Maruchan Ramen, Japanese beef noodle soup

Another summer day goes by and another three meals are missed. Unless a glass of chocolate milk counts as a meal. It is 11:00 PM and I am finally becoming hungry enough to start scrounging around. 

Oh joy! Maruchan ramen. Beef even. 

These are the things we buy for 25¢, I think. Maybe $1.00. I don't know. Let's see what is.

Goody gumdrops, a flavor packet! I cannot wait to open it and see all its beefy goodness.

Hey wait, where are the beef chunks? It's powder! What ever could it be? I wet a finger and taste some. 

It tastes like beef bouillon with powder onion, powder soy things, MSG, it's very salty. Chemicals. Maybe I can help it with real beef since it doesn't have any.

I used only half this steak. This looks like a sirloin steak. I just recently learned that sirloin steak is not the same thing as New York steak. Apparently a New York steak is better. I think a New York steak is the long non-tenderloin portion of a T-Bone or Porterhouse steak. 

The thinly cut slices were put into a pot with hot olive oil on medium high. They browned nicely in less than a minute. They were removed to a plate leaving behind a little mess in the pot. We like that mess. We cook-types call it fond. We call it fond, I guess because we're fond of it. Makes sense to me. It is the result of non-enzamatic browning reaction between amino acid (think protein) and reducing sugars (think carbohydrate) which result in hundreds of flavor compounds that was first described by a French guy named Maillard. FACTS ! 

We'll leave the mess in the pot and persist with vegetables, since our flavor packet is bereft of vegetables. I scrounge around some more and find these. Here they are mise en place, which is an important thing to do because it means the cook won't be racing around like a poulet décapité looking for ingredients once the heat is on. 

Left to right: scallion, mushrooms, carrot, broccoli, careless jalapeño, fresh ginger, fresh garlic. Not too bad, eh?, for a scrounge session. 

The fond would probably work all by itself with water but even with hundreds of flavor compounds it's going to be fairly diluted, and since this Maruchan Ramen is Japanese we can go with our Asian soup flavor enhancements. I drag out the usual suspects, always reliable.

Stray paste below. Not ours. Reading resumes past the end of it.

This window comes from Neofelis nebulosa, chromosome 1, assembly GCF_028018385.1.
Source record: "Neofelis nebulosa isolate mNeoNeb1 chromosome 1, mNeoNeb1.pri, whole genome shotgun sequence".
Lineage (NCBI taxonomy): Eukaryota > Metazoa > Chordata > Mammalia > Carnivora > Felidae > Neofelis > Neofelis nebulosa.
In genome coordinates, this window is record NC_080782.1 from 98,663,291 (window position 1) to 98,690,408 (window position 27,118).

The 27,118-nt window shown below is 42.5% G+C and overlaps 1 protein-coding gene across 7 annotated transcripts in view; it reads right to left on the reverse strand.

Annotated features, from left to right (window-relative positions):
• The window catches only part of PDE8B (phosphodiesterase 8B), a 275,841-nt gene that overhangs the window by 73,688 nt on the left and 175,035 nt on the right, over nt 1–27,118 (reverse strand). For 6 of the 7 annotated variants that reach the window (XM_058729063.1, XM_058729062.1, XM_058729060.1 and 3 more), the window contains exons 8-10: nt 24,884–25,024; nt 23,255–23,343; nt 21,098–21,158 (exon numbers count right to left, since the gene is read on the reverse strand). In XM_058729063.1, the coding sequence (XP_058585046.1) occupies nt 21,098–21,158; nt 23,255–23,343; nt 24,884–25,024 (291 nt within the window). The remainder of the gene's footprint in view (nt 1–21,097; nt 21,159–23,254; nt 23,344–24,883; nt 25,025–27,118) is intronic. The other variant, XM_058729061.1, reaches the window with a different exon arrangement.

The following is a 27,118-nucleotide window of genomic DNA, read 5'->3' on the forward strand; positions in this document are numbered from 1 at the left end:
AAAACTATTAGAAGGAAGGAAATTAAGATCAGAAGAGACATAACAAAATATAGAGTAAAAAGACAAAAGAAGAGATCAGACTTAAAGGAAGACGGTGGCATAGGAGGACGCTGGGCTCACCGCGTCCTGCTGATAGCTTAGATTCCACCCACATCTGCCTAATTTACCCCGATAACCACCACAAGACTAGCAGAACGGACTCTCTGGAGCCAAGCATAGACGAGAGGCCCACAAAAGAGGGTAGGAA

Then I get the idea to include tamarind. If I didn't have tamarind then I'd consider Worcestershire sauce which is basically a tamarind sauce. It's a British/Indian thing. 

I taste the soup. It's delicious. Much better than the sample from the flavor packet. You know what? I'm just going to throw away that flavor packet. It's crap. 

Let's look at those noodles again. They're dry. They've already been cooked and dehydrated. They've been produced for convenience and for speed which is very odd since regular dry noodles are already convenient and speedy. How can pre-cooking and additional dehydration possibly help? I taste a piece of broken noodle. It's nothing at all. I conclude these squiggly noodles are the sickly anemic poor cousins to actual noodles. I'm telling you that I know from one tiny sample that these noodles are not right. Fuck it, I'm throwing away these stupid annoying noodles too. Lordy, even at 25¢ this product is a rip-off nutritional hoax. 

In an attempt to stay Asian about this, I take a handful of starchy rice and mill it in the coffee bean grinder, handy little thing. It's fun!

I break an egg and add a little water, all the rice powder, salt, and AP flour by the tablespoonful until a dough forms. The dough rests briefly.

So there ya go. Here's the enhanced Maruchan Ramen. 

The meat here is more than evident, it is actually something to chew on. The broth is delicious, well-rounded with no extraneous questionable chemicals that might hazard what remains of my delicate nervous system. The noodles are surprisingly sturdy toothsome tasty and filling. This is the best Maruchan Ramen I ever had! Hurray! I urge you to try this with your Ramen packages, you'll be amazed how those convenience packages can be improved with just a little help. 

Here is the ingredients list for Maruchan Ramen beef published on Food Facts. 


Anonymous said...

I drop over here occasionally from your links at Althouse.

I just wanted to say that your posts are a treasure. Delightfully smirk-inducing. I should really just bookmark your site and come here regularly, but that would probably take too much time away from my obsessive lurking at Althouse.

The soup, by the way, looks delicious! My kids really like the nasty ramen stuff (they run about 10-12 cents a pack around here, on sale), and I doubt they'd fully appreciate what you've done, so I probably won't be throwing them away. But I might just try your "improvements" just the same!

Don't Tread 2012 said...

Chip, great work, that really is putting 'lipstick on a pig'!!!

I'm going to give this a whirl.


Peter Hoh said...

Looks better than my attempts to beef up a ramen packet.

Anonymous said...

In my poverty-stricken grad school days, I would occasionally be so broke that I would dine on Ramen noodles with some chopped-up veggies to simulate nutrition. But you appear to have taken the concept far further, into an actual food item! My hat is off to you.

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